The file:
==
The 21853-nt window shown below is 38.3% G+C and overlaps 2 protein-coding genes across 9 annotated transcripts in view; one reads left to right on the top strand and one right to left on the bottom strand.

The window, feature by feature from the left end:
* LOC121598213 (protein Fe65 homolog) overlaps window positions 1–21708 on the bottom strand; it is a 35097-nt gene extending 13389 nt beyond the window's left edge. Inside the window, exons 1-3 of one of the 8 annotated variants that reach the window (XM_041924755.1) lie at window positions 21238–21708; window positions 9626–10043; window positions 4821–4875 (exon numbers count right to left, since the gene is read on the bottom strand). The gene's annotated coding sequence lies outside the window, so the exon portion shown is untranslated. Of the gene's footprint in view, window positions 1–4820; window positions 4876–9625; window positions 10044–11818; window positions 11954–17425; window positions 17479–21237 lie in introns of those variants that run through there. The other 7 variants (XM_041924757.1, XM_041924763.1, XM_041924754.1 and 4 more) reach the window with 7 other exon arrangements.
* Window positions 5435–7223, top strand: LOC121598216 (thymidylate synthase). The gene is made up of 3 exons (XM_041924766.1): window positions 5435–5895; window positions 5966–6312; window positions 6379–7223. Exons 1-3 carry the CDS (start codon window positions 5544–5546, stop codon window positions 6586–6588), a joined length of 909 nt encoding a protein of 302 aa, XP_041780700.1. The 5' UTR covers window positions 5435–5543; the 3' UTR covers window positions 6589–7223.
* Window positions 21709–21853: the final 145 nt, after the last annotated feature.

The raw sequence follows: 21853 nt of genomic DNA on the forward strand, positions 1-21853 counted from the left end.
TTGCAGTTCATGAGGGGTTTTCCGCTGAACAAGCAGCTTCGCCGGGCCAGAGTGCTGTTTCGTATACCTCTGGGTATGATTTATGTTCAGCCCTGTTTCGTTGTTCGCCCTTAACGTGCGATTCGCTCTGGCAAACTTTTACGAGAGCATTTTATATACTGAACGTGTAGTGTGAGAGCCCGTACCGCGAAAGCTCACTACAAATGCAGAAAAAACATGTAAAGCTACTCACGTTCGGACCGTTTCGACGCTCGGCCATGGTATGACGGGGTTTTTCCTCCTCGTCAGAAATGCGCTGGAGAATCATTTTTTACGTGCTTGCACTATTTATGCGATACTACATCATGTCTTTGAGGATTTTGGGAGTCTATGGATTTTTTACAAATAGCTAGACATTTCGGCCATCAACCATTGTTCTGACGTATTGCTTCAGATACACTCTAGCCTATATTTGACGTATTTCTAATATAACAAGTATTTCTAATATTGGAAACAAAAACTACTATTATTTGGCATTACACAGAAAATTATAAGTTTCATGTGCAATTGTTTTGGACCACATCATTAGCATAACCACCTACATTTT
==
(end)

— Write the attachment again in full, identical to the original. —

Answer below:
The 21853-nt window shown below is 38.3% G+C and overlaps 2 protein-coding genes across 9 annotated transcripts in view; one reads left to right on the top strand and one right to left on the bottom strand.

The window, feature by feature from the left end:
* LOC121598213 (protein Fe65 homolog) overlaps window positions 1–21708 on the bottom strand; it is a 35097-nt gene extending 13389 nt beyond the window's left edge. Inside the window, exons 1-3 of one of the 8 annotated variants that reach the window (XM_041924755.1) lie at window positions 21238–21708; window positions 9626–10043; window positions 4821–4875 (exon numbers count right to left, since the gene is read on the bottom strand). The gene's annotated coding sequence lies outside the window, so the exon portion shown is untranslated. Of the gene's footprint in view, window positions 1–4820; window positions 4876–9625; window positions 10044–11818; window positions 11954–17425; window positions 17479–21237 lie in introns of those variants that run through there. The other 7 variants (XM_041924757.1, XM_041924763.1, XM_041924754.1 and 4 more) reach the window with 7 other exon arrangements.
* Window positions 5435–7223, top strand: LOC121598216 (thymidylate synthase). The gene is made up of 3 exons (XM_041924766.1): window positions 5435–5895; window positions 5966–6312; window positions 6379–7223. Exons 1-3 carry the CDS (start codon window positions 5544–5546, stop codon window positions 6586–6588), a joined length of 909 nt encoding a protein of 302 aa, XP_041780700.1. The 5' UTR covers window positions 5435–5543; the 3' UTR covers window positions 6589–7223.
* Window positions 21709–21853: the final 145 nt, after the last annotated feature.

The raw sequence follows: 21853 nt of genomic DNA on the forward strand, positions 1-21853 counted from the left end.
TTGCAGTTCATGAGGGGTTTTCCGCTGAACAAGCAGCTTCGCCGGGCCAGAGTGCTGTTTCGTATACCTCTGGGTATGATTTATGTTCAGCCCTGTTTCGTTGTTCGCCCTTAACGTGCGATTCGCTCTGGCAAACTTTTACGAGAGCATTTTATATACTGAACGTGTAGTGTGAGAGCCCGTACCGCGAAAGCTCACTACAAATGCAGAAAAAACATGTAAAGCTACTCACGTTCGGACCGTTTCGACGCTCGGCCATGGTATGACGGGGTTTTTCCTCCTCGTCAGAAATGCGCTGGAGAATCATTTTTTACGTGCTTGCACTATTTATGCGATACTACATCATGTCTTTGAGGATTTTGGGAGTCTATGGATTTTTTACAAATAGCTAGACATTTCGGCCATCAACCATTGTTCTGACGTATTGCTTCAGATACACTCTAGCCTATATTTGACGTATTTCTAATATAACAAGTATTTCTAATATTGGAAACAAAAACTACTATTATTTGGCATTACACAGAAAATTATAAGTTTCATGTGCAATTGTTTTGGACCACATCATTAGCATAACCACCTACATTTT